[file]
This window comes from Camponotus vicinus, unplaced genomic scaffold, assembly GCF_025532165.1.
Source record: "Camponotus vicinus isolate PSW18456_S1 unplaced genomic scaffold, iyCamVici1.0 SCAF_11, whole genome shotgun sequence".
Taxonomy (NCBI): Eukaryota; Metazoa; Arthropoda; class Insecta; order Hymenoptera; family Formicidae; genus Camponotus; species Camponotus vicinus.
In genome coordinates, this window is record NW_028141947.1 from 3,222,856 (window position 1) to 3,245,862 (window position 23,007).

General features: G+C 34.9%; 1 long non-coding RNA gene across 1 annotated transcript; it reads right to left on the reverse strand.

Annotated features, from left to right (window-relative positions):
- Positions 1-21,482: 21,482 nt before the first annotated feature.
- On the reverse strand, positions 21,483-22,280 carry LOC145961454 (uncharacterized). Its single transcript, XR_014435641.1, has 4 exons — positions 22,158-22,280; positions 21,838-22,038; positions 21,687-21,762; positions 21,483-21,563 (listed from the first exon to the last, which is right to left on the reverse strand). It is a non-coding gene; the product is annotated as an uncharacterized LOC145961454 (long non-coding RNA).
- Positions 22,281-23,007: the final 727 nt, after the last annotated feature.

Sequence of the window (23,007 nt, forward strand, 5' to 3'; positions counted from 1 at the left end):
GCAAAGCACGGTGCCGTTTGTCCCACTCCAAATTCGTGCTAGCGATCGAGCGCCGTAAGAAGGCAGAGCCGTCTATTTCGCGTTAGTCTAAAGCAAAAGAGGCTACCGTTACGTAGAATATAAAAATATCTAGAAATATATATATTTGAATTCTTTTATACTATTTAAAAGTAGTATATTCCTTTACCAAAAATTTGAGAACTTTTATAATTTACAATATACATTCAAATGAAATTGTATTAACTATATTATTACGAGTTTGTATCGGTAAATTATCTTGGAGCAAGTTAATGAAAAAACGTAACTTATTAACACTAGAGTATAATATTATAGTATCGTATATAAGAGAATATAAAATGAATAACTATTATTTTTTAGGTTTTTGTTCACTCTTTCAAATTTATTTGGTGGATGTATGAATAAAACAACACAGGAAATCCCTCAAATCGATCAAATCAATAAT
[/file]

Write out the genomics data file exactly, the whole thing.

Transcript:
This window comes from Camponotus vicinus, unplaced genomic scaffold, assembly GCF_025532165.1.
Source record: "Camponotus vicinus isolate PSW18456_S1 unplaced genomic scaffold, iyCamVici1.0 SCAF_11, whole genome shotgun sequence".
Taxonomy (NCBI): Eukaryota; Metazoa; Arthropoda; class Insecta; order Hymenoptera; family Formicidae; genus Camponotus; species Camponotus vicinus.
In genome coordinates, this window is record NW_028141947.1 from 3,222,856 (window position 1) to 3,245,862 (window position 23,007).

General features: G+C 34.9%; 1 long non-coding RNA gene across 1 annotated transcript; it reads right to left on the reverse strand.

Annotated features, from left to right (window-relative positions):
- Positions 1-21,482: 21,482 nt before the first annotated feature.
- On the reverse strand, positions 21,483-22,280 carry LOC145961454 (uncharacterized). Its single transcript, XR_014435641.1, has 4 exons — positions 22,158-22,280; positions 21,838-22,038; positions 21,687-21,762; positions 21,483-21,563 (listed from the first exon to the last, which is right to left on the reverse strand). It is a non-coding gene; the product is annotated as an uncharacterized LOC145961454 (long non-coding RNA).
- Positions 22,281-23,007: the final 727 nt, after the last annotated feature.

Sequence of the window (23,007 nt, forward strand, 5' to 3'; positions counted from 1 at the left end):
GCAAAGCACGGTGCCGTTTGTCCCACTCCAAATTCGTGCTAGCGATCGAGCGCCGTAAGAAGGCAGAGCCGTCTATTTCGCGTTAGTCTAAAGCAAAAGAGGCTACCGTTACGTAGAATATAAAAATATCTAGAAATATATATATTTGAATTCTTTTATACTATTTAAAAGTAGTATATTCCTTTACCAAAAATTTGAGAACTTTTATAATTTACAATATACATTCAAATGAAATTGTATTAACTATATTATTACGAGTTTGTATCGGTAAATTATCTTGGAGCAAGTTAATGAAAAAACGTAACTTATTAACACTAGAGTATAATATTATAGTATCGTATATAAGAGAATATAAAATGAATAACTATTATTTTTTAGGTTTTTGTTCACTCTTTCAAATTTATTTGGTGGATGTATGAATAAAACAACACAGGAAATCCCTCAAATCGATCAAATCAATAAT